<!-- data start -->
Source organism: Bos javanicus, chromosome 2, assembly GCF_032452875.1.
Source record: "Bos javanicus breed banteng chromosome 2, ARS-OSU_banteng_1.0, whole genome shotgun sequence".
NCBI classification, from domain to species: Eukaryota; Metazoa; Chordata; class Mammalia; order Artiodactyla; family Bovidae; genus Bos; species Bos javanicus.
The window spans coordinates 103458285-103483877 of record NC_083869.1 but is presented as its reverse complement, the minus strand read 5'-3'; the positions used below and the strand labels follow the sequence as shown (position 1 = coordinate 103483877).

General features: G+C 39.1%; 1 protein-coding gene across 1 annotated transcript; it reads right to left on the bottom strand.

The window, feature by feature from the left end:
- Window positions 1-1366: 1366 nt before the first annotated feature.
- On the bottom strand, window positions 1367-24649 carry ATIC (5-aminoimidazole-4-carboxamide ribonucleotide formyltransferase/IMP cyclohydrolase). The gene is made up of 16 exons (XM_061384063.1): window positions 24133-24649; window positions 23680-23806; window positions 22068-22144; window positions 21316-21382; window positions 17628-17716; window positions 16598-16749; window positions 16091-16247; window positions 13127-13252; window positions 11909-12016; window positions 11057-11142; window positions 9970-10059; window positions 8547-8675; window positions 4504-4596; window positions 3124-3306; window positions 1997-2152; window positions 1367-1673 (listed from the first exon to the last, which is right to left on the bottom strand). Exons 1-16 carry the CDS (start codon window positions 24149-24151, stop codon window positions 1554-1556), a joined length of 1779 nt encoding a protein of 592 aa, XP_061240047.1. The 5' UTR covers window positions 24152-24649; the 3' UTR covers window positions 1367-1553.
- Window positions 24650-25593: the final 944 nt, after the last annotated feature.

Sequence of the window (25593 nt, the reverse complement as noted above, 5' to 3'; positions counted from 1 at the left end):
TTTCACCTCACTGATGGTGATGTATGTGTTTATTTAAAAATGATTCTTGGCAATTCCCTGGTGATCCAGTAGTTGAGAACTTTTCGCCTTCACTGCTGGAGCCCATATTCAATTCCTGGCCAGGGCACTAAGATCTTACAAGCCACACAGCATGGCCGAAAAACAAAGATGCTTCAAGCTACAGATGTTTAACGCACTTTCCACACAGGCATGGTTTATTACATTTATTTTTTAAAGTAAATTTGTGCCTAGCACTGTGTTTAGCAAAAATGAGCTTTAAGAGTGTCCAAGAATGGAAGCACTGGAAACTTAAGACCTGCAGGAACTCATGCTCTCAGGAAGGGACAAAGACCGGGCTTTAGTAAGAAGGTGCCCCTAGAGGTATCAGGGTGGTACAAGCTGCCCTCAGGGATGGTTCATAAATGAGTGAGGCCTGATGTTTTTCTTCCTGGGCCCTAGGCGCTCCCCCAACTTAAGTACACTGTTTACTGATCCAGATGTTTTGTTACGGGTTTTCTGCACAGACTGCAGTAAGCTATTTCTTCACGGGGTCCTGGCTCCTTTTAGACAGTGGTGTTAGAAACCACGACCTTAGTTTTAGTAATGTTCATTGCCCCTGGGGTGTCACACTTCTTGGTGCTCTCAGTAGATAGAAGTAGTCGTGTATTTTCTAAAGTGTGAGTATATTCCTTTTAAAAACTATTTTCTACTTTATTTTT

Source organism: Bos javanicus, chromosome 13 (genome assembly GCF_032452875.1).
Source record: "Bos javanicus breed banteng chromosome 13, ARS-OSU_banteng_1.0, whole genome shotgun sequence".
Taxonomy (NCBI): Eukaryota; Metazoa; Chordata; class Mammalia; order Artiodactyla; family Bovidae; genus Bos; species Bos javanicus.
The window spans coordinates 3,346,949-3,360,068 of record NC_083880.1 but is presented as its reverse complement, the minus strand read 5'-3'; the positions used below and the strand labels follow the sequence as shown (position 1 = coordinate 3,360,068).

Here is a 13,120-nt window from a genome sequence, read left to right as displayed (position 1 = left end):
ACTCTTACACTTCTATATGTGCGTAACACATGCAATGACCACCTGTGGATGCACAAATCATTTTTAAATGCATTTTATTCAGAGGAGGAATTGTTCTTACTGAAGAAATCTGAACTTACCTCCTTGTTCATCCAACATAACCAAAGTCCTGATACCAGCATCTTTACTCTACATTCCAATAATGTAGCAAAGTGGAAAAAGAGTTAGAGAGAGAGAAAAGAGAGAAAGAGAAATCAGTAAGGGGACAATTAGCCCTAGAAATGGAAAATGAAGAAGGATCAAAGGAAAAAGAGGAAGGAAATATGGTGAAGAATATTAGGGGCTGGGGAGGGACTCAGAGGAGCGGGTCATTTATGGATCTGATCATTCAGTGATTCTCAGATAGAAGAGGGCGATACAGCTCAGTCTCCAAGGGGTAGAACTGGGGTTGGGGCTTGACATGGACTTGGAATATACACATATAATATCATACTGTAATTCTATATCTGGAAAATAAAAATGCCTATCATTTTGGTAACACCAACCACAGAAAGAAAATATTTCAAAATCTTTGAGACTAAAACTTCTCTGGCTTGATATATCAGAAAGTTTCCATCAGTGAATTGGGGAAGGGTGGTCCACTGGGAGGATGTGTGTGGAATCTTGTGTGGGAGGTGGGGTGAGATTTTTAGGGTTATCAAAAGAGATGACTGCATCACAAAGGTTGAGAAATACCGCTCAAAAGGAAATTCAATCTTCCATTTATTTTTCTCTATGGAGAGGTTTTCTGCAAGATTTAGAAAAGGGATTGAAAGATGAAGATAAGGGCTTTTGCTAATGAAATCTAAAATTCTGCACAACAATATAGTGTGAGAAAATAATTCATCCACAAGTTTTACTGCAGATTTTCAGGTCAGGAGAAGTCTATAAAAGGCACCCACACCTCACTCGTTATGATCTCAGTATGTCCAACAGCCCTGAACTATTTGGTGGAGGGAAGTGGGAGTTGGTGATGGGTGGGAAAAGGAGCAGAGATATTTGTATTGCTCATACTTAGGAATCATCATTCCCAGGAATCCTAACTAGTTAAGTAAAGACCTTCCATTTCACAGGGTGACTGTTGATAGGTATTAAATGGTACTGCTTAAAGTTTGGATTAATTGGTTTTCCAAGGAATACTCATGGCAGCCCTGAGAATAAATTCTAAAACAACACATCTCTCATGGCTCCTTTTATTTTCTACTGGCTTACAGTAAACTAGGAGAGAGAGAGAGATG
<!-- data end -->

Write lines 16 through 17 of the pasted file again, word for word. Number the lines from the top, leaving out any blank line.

Here is a 13,120-nt window from a genome sequence, read left to right as displayed (position 1 = left end):
ACTCTTACACTTCTATATGTGCGTAACACATGCAATGACCACCTGTGGATGCACAAATCATTTTTAAATGCATTTTATTCAGAGGAGGAATTGTTCTTACTGAAGAAATCTGAACTTACCTCCTTGTTCATCCAACATAACCAAAGTCCTGATACCAGCATCTTTACTCTACATTCCAATAATGTAGCAAAGTGGAAAAAGAGTTAGAGAGAGAGAAAAGAGAGAAAGAGAAATCAGTAAGGGGACAATTAGCCCTAGAAATGGAAAATGAAGAAGGATCAAAGGAAAAAGAGGAAGGAAATATGGTGAAGAATATTAGGGGCTGGGGAGGGACTCAGAGGAGCGGGTCATTTATGGATCTGATCATTCAGTGATTCTCAGATAGAAGAGGGCGATACAGCTCAGTCTCCAAGGGGTAGAACTGGGGTTGGGGCTTGACATGGACTTGGAATATACACATATAATATCATACTGTAATTCTATATCTGGAAAATAAAAATGCCTATCATTTTGGTAACACCAACCACAGAAAGAAAATATTTCAAAATCTTTGAGACTAAAACTTCTCTGGCTTGATATATCAGAAAGTTTCCATCAGTGAATTGGGGAAGGGTGGTCCACTGGGAGGATGTGTGTGGAATCTTGTGTGGGAGGTGGGGTGAGATTTTTAGGGTTATCAAAAGAGATGACTGCATCACAAAGGTTGAGAAATACCGCTCAAAAGGAAATTCAATCTTCCATTTATTTTTCTCTATGGAGAGGTTTTCTGCAAGATTTAGAAAAGGGATTGAAAGATGAAGATAAGGGCTTTTGCTAATGAAATCTAAAATTCTGCACAACAATATAGTGTGAGAAAATAATTCATCCACAAGTTTTACTGCAGATTTTCAGGTCAGGAGAAGTCTATAAAAGGCACCCACACCTCACTCGTTATGATCTCAGTATGTCCAACAGCCCTGAACTATTTGGTGGAGGGAAGTGGGAGTTGGTGATGGGTGGGAAAAGGAGCAGAGATATTTGTATTGCTCATACTTAGGAATCATCATTCCCAGGAATCCTAACTAGTTAAGTAAAGACCTTCCATTTCACAGGGTGACTGTTGATAGGTATTAAATGGTACTGCTTAAAGTTTGGATTAATTGGTTTTCCAAGGAATACTCATGGCAGCCCTGAGAATAAATTCTAAAACAACACATCTCTCATGGCTCCTTTTATTTTCTACTGGCTTACAGTAAACTAGGAGAGAGAGAGAGATG